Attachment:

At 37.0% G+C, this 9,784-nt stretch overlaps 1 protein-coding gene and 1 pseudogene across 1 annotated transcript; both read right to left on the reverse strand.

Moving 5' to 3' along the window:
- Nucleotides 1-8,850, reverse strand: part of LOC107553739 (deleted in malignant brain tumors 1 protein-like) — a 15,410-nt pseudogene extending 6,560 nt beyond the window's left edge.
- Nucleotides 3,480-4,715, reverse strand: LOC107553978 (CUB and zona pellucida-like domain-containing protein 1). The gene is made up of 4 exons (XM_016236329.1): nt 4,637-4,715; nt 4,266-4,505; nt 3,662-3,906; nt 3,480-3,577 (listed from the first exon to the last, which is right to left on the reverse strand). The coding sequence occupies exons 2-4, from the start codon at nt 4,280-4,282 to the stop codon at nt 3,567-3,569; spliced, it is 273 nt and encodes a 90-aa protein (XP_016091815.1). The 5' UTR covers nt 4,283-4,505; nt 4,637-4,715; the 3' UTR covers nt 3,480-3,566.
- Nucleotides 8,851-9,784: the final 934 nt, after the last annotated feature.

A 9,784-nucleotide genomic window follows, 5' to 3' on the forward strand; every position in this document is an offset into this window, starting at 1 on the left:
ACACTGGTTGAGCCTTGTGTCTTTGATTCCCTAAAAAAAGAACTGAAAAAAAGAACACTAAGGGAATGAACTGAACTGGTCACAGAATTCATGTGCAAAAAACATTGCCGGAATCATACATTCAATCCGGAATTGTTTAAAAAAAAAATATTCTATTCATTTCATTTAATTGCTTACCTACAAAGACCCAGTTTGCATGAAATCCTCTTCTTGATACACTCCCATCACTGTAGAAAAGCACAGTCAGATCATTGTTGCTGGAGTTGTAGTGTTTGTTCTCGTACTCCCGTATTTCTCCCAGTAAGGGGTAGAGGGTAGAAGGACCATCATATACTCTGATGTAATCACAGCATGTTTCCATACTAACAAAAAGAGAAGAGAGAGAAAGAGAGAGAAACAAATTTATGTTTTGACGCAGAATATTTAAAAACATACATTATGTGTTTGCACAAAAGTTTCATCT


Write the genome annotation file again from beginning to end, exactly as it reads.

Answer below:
At 37.0% G+C, this 9,784-nt stretch overlaps 1 protein-coding gene and 1 pseudogene across 1 annotated transcript; both read right to left on the reverse strand.

Moving 5' to 3' along the window:
- Nucleotides 1-8,850, reverse strand: part of LOC107553739 (deleted in malignant brain tumors 1 protein-like) — a 15,410-nt pseudogene extending 6,560 nt beyond the window's left edge.
- Nucleotides 3,480-4,715, reverse strand: LOC107553978 (CUB and zona pellucida-like domain-containing protein 1). The gene is made up of 4 exons (XM_016236329.1): nt 4,637-4,715; nt 4,266-4,505; nt 3,662-3,906; nt 3,480-3,577 (listed from the first exon to the last, which is right to left on the reverse strand). The coding sequence occupies exons 2-4, from the start codon at nt 4,280-4,282 to the stop codon at nt 3,567-3,569; spliced, it is 273 nt and encodes a 90-aa protein (XP_016091815.1). The 5' UTR covers nt 4,283-4,505; nt 4,637-4,715; the 3' UTR covers nt 3,480-3,566.
- Nucleotides 8,851-9,784: the final 934 nt, after the last annotated feature.

A 9,784-nucleotide genomic window follows, 5' to 3' on the forward strand; every position in this document is an offset into this window, starting at 1 on the left:
ACACTGGTTGAGCCTTGTGTCTTTGATTCCCTAAAAAAAGAACTGAAAAAAAGAACACTAAGGGAATGAACTGAACTGGTCACAGAATTCATGTGCAAAAAACATTGCCGGAATCATACATTCAATCCGGAATTGTTTAAAAAAAAAATATTCTATTCATTTCATTTAATTGCTTACCTACAAAGACCCAGTTTGCATGAAATCCTCTTCTTGATACACTCCCATCACTGTAGAAAAGCACAGTCAGATCATTGTTGCTGGAGTTGTAGTGTTTGTTCTCGTACTCCCGTATTTCTCCCAGTAAGGGGTAGAGGGTAGAAGGACCATCATATACTCTGATGTAATCACAGCATGTTTCCATACTAACAAAAAGAGAAGAGAGAGAAAGAGAGAGAAACAAATTTATGTTTTGACGCAGAATATTTAAAAACATACATTATGTGTTTGCACAAAAGTTTCATCT